FORT WORTH, Texas -- Fishery experts have known for years that shrimp trawling operations in the Gulf of Mexico are contributing to sharp declines in the ranks of Red Snapper, one of the most delicious and popular marine fish on the seafood menu.
While it's clear that thousands of young snapper are killed and wasted after being inadvertently "by-caught" in shrimp nets, new research from Texas Christian and Louisiana State universities finds shrimp trawling also may be raising the level of toxic mercury in juvenile snapper.
"Our study demonstrates that mercury concentrations are elevated in juvenile red snapper in coastal areas where commercial shrimp trawling occurs," says Matthew Chumchal, Ph.D., an assistant professor of biology at Texas Christian University in Fort Worth.
Titled the "Effect of Trawling and Habitat on Mercury Concentration in Juvenile Red Snapper from the Northern Gulf of Mexico," the paper is in the November 2008 issue of the journal Transactions of the American Fisheries Society, vol. 137, number six.
Co-authors include R. J. David Wells and James H. Cowan Jr., both of the Department of Oceanography and Coastal Sciences, Louisiana State University (LSU), Baton Rouge.
Chumchal, an aquatic ecologist who specializes in mercury contamination of fish and other aquatic organisms, notes that Red Snapper typically have lower mercury levels than many other marine fish on the menu, such as larger tuna and swordfish. He also emphasizes that nothing in his study suggests that trawling in itself raises mercury to levels that pose a public health concern.
The key point, he suggests, is that this study establishes a clear relationship between mercury levels in fish and the disturbances caused by dragging a huge net through delicate coastal marine environments, a process that stirs up sedimentary deposits of mercury and may alter the composition of the predatory food chain.
"We're not seeing a dramatic increase in mercury levels of fish in areas that are trawled, but that's not surprising given the very small size of the fish we're sampling," says Chumchal. "Still, when you consider the ability of mercury to accumulate in ever-increasing levels as you move up the food chain, and the intense fishing effort throughout the northern shelf of the Gulf of Mexico, it's definitely an issue worth watching."
Mercury pollution in the ocean can be tied to human activities, such as coal burning and other industrial emissions. Mercury discharged into the air eventually returns to the earth's surface with rain or snow, either falling directly into the ocean or making its way there from land via groundwater, streams and rivers. Once deposited in ocean sediments, mercury is converted by sulfate-reducing bacteria into methyl mercury, a known nerve toxin that can accumulate in the tissues of marine animals as they consume smaller fish and microorganisms.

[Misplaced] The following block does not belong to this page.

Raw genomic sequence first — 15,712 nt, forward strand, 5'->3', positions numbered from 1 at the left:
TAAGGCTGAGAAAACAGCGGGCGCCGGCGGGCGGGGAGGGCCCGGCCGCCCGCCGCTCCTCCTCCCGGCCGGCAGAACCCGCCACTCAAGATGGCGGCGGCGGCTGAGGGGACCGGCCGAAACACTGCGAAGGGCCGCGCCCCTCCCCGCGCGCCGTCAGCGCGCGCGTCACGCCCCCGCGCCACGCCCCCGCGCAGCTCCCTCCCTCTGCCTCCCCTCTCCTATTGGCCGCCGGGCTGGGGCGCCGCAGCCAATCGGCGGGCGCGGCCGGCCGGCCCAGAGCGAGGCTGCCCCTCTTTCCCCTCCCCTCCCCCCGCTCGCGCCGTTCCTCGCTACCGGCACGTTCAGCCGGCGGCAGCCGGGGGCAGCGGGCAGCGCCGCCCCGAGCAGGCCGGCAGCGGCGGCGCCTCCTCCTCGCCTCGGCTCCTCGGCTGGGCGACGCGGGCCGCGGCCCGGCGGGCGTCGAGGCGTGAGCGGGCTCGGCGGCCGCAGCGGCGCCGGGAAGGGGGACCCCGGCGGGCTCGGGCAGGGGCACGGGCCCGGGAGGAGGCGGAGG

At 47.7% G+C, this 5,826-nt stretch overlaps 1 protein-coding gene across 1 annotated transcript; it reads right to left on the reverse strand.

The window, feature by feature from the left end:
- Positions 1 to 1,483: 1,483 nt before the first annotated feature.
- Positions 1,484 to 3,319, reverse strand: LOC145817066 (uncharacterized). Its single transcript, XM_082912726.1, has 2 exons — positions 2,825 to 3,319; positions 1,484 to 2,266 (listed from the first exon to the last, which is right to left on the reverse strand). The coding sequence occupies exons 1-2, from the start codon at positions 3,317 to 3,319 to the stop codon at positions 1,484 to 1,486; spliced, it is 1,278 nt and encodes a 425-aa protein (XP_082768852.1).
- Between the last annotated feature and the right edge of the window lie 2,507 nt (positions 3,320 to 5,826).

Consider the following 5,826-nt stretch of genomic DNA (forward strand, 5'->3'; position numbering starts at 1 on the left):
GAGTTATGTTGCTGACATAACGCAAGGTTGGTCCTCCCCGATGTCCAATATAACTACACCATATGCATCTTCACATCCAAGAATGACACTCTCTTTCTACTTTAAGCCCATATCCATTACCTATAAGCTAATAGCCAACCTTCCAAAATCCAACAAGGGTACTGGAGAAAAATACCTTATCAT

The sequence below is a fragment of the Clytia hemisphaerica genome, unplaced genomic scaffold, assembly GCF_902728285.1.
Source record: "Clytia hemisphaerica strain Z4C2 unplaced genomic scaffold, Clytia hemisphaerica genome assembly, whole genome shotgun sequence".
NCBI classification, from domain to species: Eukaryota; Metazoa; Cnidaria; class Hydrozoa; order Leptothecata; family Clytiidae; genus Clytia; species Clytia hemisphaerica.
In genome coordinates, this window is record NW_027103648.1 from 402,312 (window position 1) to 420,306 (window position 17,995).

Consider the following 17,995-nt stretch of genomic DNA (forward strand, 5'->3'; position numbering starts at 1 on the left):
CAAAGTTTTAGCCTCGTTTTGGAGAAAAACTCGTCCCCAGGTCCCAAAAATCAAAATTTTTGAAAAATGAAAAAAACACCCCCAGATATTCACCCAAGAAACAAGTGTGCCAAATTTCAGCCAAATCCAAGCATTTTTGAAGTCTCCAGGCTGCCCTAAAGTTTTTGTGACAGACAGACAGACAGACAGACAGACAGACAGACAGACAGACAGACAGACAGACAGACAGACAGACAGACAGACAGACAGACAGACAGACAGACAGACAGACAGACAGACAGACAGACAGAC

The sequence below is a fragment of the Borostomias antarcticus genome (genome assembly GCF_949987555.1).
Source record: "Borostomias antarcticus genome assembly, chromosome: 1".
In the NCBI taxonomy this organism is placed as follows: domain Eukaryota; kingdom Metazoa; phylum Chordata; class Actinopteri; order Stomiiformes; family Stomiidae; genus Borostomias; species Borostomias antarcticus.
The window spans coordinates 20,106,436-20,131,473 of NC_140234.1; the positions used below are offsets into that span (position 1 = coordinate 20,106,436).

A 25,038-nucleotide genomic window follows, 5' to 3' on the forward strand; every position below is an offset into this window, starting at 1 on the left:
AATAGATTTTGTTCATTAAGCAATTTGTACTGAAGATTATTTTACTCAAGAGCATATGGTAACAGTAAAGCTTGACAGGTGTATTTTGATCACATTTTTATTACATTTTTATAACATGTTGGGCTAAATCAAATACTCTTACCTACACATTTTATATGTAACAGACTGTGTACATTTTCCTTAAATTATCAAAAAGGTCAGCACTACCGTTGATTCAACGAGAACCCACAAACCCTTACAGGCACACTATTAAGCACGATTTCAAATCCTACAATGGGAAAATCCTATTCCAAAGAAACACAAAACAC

Methyl mercury is dangerous to everyone, but it can be especially harmful to the developing nervous systems of fetuses, young children and animals. For that reason, both the Environmental Protection Agency and the Food and Drug Administration have cautioned pregnant women to limit the consumption of certain types of fish due to concerns about mercury contamination.
"Most people don't eat enough fish with elevated mercury concentrations to put themselves at risk," Chumchal says. "It typically isn't a problem for adults."
As part of a larger LSU-led study investigating potential impacts of shrimp trawling on the continental shelf, Chumchal and colleagues studied mercury levels in juvenile red snapper less than 250 millimeters in total length, looking for connections between mercury contamination and factors such as fish size, habitat type and the prevalence of shrimp trawling in the area.
Specifically, they compared fish taken from heavily trawled sand, shell, and natural reef habitats with fish taken from similar habitats within artificial reef permit areas, which shrimp trawlers tend to avoid for fear of losing their nets on debris dumped there to create artificial reef structures. Findings indicated a clear elevation in mercury levels among juvenile red snappers in areas of the northern Gulf Coast where shrimp trawling occurred.
Chumchal and colleagues hypothesize that increases in mercury contamination are related to the bottom-scouring effects of trawling operations, which churn sediments into the oxygen-rich upper levels of the ocean, making embedded mercury more accessible for easy uptake in the food chain.
Young snappers in heavily trawled areas may also have higher concentrations of mercury contamination due to differences in feeding strategies. The researchers suggest that small fish in these trawled areas may have the unusual opportunity to feast on fish and other organisms that have been killed or injured in the shrimping operations, thus providing a diet of organisms from higher up in the food chain where higher levels of mercury contamination may have accumulated.
"To our knowledge, this is the first study to document a relationship between the presence of trawling and fish Hg (mercury) concentration," the researchers conclude, noting that the findings are part of a growing body of evidence that man-made sediment disturbances often lead to increased contaminant concentrations in marine organisms.
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